'The Mooch' for White House press secretary
There's only one man who should replace Sarah Huckabee Sanders behind the podium
Poor Sarah Sanders. After three years, one of the only genuinely decent people in the history of the Trump administration and one of the few remaining original members of the White House staff, is leaving. Sanders cried when she resigned on Thursday and called her tenure as press secretary "the opportunity of a lifetime." Can you imagine Robert Gibbs crying about anything?
Who is going to replace her? One of the first rules is that it cannot be someone who is nice. This immediately rules out my first choice for the job, Diamond and Silk, who seem like very nice ladies. Their appointment would, I imagine, present other problems as well, not the least of which would be figuring out which one of them would field a given question. Transcribing tag-team responses would make the always tiresome business of the daily press briefing even more complicated. Then there is the issue of honesty. Whereas both of them seem like born truth tellers, the job of the White House press secretary is to tell lies on behalf of the president.
For that reason and many more, the best candidate would be Anthony Scaramucci. All of us remember his lunatic turn as the White House communications director in 2017, which lasted only slightly longer than game three of last year's World Series. Sean Spicer, America's foremost soccer dad, resigned almost immediately rather than serve under the founder of SkyBridge Capital. Mooch talked like a David Mamet character. He promised to "fucking kill all the leakers." He left a voicemail on the phone of journalist Ryan Lizza that could be charitably described as psychotic. His wife left him. After two weeks, John Kelly — remember that guy? — became the new chief of staff and Mooch was canned.
What happened next is actually rather touching. Mr. and Mrs. Mooch patched things up a few months later. The former founded a briefly lived periodical called The Scaramucci Post and then returned to his work in the private sector. Now he and his wife host a podcast where they discuss the difficult question of how to disagree about politics without being disagreeable and offer relationship advice.
So why do I think Mooch should make a comeback? The first reason is simply that there is not very much talent on the Trump depth chart anymore. Hogan Gidley, Sanders' own deputy, is so obscure that, after seeing him appear on television last year, Trump did not even know how to contact the man. Kellyanne Conway probably has the right stuff, but I suspect that she will be leaving her current job before very long, not because of the spurious memo released recently by the Office of Special Counsel but because she belongs on the 2020 campaign team. Who else is there? If I were Laura Ingraham I would not leave my Fox News gig to do essentially the same job for far less money.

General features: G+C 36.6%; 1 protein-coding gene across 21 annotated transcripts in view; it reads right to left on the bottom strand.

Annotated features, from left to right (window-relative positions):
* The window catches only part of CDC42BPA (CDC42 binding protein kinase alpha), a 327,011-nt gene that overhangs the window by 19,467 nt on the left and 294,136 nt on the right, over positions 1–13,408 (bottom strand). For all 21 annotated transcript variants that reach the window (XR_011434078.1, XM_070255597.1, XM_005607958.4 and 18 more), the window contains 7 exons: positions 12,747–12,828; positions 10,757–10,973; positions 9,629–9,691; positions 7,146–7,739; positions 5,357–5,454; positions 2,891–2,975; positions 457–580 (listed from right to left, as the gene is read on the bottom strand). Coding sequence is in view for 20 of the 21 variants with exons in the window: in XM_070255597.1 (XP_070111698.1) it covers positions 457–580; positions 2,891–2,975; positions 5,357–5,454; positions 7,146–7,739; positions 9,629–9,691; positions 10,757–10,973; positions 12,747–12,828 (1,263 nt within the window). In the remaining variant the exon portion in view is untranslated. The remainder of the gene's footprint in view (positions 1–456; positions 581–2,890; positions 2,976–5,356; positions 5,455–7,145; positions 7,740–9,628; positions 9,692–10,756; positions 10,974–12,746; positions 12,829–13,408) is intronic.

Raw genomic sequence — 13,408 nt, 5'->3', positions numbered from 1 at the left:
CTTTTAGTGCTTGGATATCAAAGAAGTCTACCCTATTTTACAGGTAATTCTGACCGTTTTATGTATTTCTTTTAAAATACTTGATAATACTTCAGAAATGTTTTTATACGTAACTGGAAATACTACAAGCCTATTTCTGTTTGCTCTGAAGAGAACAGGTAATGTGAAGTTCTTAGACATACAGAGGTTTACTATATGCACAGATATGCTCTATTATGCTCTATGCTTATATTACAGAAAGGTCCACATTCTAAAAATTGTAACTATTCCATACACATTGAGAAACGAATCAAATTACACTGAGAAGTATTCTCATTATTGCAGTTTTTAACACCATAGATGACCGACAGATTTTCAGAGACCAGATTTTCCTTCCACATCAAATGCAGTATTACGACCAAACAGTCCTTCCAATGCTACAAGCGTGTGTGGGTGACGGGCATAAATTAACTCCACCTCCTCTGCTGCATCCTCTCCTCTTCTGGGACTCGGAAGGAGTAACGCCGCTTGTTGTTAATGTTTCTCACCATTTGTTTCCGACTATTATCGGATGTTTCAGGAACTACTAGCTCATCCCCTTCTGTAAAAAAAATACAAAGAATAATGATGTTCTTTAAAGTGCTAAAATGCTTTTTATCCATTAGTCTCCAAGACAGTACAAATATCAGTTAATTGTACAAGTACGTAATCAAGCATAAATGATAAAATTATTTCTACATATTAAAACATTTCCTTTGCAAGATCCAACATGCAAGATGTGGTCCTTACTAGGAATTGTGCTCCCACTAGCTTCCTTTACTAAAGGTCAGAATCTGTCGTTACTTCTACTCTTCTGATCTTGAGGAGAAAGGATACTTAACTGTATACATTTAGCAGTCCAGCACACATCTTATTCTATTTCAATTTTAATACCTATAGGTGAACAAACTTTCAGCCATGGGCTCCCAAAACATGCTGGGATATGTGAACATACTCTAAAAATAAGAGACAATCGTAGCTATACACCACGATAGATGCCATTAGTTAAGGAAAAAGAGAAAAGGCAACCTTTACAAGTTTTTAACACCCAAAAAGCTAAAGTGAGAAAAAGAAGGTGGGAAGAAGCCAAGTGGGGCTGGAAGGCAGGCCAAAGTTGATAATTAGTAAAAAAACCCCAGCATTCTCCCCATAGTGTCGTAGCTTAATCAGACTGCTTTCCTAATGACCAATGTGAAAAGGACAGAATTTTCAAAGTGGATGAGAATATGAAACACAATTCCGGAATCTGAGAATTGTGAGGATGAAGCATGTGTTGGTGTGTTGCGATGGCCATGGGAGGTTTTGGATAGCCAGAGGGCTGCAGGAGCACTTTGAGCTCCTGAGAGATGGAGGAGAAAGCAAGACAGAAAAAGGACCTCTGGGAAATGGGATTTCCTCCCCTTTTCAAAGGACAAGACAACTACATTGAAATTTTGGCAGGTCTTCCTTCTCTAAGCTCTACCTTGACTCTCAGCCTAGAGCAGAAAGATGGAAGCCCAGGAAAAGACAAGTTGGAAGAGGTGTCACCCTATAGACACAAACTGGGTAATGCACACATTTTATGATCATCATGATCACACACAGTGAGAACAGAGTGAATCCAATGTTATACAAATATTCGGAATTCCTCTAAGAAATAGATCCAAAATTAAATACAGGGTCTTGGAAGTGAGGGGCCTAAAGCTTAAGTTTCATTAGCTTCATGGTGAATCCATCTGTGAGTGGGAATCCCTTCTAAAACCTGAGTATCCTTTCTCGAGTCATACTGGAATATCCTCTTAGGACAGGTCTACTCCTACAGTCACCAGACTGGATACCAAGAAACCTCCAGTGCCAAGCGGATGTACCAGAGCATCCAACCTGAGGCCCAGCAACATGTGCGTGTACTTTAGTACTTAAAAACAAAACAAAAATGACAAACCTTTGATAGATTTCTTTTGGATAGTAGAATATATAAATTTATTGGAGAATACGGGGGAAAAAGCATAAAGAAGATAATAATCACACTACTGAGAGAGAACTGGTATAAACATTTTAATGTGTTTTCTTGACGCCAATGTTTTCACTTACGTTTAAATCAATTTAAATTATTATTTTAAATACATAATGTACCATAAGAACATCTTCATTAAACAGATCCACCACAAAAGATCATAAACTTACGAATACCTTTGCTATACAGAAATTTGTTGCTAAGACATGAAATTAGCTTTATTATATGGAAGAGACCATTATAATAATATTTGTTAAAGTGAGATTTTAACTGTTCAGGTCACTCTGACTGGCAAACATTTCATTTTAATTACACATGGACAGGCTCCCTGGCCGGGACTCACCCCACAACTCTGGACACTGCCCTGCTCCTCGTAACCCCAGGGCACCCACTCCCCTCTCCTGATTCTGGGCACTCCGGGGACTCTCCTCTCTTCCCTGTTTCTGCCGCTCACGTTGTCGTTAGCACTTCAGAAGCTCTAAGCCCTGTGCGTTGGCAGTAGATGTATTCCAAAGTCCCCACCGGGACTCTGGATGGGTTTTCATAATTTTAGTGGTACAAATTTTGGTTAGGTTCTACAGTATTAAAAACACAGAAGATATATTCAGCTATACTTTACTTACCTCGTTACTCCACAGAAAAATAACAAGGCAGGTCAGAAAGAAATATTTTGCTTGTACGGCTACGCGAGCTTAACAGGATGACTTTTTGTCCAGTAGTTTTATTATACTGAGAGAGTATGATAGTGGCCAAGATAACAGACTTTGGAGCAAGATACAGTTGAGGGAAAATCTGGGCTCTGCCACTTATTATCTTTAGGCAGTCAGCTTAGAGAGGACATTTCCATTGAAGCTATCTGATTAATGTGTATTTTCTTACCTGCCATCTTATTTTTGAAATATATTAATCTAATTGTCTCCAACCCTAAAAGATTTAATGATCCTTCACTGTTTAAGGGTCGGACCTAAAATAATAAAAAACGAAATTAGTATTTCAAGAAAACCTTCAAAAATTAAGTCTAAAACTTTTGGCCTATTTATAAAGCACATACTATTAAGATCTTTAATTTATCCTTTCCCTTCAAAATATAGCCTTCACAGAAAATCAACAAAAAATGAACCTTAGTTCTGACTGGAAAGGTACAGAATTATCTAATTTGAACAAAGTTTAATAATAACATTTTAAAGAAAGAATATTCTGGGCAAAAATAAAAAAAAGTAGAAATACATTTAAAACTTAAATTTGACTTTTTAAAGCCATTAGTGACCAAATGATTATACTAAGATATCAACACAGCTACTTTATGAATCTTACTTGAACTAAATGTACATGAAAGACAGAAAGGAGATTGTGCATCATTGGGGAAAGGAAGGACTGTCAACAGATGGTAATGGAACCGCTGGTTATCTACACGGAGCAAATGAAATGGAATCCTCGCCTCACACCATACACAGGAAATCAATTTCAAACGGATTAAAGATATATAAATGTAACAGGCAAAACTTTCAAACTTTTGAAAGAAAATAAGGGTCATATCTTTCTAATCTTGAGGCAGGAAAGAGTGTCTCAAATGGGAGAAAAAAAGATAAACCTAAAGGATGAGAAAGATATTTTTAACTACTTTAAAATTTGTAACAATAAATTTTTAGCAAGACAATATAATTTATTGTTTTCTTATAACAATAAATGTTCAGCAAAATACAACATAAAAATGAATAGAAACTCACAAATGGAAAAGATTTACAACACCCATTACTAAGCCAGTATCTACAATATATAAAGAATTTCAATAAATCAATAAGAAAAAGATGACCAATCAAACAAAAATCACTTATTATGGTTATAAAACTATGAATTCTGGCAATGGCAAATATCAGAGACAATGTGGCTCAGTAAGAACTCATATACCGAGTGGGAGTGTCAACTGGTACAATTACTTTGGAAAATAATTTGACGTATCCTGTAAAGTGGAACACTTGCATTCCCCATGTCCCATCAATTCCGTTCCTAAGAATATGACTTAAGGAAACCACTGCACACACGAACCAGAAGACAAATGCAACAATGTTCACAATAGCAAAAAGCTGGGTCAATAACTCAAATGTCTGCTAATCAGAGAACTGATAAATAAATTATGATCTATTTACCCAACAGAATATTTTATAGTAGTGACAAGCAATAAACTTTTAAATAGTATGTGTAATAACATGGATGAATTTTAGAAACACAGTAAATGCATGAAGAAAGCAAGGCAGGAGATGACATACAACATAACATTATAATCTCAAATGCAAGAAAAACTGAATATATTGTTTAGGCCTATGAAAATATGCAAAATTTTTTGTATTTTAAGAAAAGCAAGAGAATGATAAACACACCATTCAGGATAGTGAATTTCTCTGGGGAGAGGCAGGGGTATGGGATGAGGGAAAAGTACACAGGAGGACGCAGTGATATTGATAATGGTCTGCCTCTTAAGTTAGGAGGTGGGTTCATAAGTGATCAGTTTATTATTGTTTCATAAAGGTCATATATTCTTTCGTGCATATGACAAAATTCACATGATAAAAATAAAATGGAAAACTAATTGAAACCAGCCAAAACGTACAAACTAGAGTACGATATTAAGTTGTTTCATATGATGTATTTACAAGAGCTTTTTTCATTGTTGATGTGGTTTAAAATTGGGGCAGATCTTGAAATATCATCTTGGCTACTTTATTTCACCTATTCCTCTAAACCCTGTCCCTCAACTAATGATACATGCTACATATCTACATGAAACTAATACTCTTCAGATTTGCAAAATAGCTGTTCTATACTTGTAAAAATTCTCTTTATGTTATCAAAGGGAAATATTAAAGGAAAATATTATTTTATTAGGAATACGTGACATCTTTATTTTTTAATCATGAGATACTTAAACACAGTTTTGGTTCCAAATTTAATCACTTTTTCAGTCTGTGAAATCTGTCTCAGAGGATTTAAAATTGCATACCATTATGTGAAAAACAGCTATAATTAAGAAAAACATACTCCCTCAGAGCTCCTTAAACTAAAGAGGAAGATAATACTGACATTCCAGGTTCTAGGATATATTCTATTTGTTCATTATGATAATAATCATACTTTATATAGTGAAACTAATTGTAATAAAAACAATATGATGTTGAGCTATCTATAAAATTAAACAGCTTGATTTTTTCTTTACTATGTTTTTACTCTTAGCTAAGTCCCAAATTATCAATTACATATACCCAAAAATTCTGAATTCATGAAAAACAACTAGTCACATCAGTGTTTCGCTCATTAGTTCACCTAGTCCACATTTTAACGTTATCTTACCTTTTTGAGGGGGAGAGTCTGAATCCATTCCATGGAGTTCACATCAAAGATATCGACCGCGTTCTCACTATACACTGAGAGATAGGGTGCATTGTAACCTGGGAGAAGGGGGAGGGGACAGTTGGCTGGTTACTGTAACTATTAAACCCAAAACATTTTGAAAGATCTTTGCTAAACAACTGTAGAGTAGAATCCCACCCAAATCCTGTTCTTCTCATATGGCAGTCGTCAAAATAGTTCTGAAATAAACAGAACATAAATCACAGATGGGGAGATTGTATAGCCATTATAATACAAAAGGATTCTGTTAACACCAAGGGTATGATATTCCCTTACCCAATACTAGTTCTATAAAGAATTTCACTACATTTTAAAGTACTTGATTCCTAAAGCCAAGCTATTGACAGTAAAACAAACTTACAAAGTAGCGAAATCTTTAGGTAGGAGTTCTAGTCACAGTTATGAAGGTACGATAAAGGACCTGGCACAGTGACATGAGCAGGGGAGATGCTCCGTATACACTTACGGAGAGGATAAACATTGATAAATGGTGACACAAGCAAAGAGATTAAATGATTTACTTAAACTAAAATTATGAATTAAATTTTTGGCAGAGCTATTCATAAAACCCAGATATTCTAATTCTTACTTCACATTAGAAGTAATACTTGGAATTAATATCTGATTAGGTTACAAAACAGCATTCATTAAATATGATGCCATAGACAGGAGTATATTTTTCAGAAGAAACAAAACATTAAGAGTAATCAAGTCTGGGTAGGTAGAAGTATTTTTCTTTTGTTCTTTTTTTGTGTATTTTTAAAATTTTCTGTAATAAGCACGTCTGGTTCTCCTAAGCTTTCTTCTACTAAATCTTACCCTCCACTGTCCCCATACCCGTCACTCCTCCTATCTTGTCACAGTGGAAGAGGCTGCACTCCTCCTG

But let's not kid ourselves. Mooch belongs back behind the podium in the White House briefing room for the not-so-complicated reason that it would be hilarious. The next year and a half are going to be mind-numbingly tedious. From now until next August a high-school football team-sized Democratic field will debate whether fixing the roads is socialism. Will Beto get more than 2 percent in Iowa? Will Jay Inslee's climate change plan cost eleventy bazillion dollars or only eleventy trillion? Will Trump make insinuations about the condition and extent of Joe Biden's genitals? If the idea of taking these and thousands of other questions seriously feels you with unholy dread, you need the Mooch in your life.
Just because he has learned how to be nice to his wife does not mean the Mooch has gone soft. If anything his ability to control his temper might make him more effective on the job. Imagine a kinder, gentler, sweeter Scaramucci politely explaining in the most reasonable PG language that Jim Acosta is a moron. This is the best possible scenario. The worst is that Mooch blows up again in spectacular fashion and gets C-SPAN pulled off the air for obscenity, giving the administration no choice but to appoint 80-year-old Pat Buchanan in his place. Either way, it won't be boring.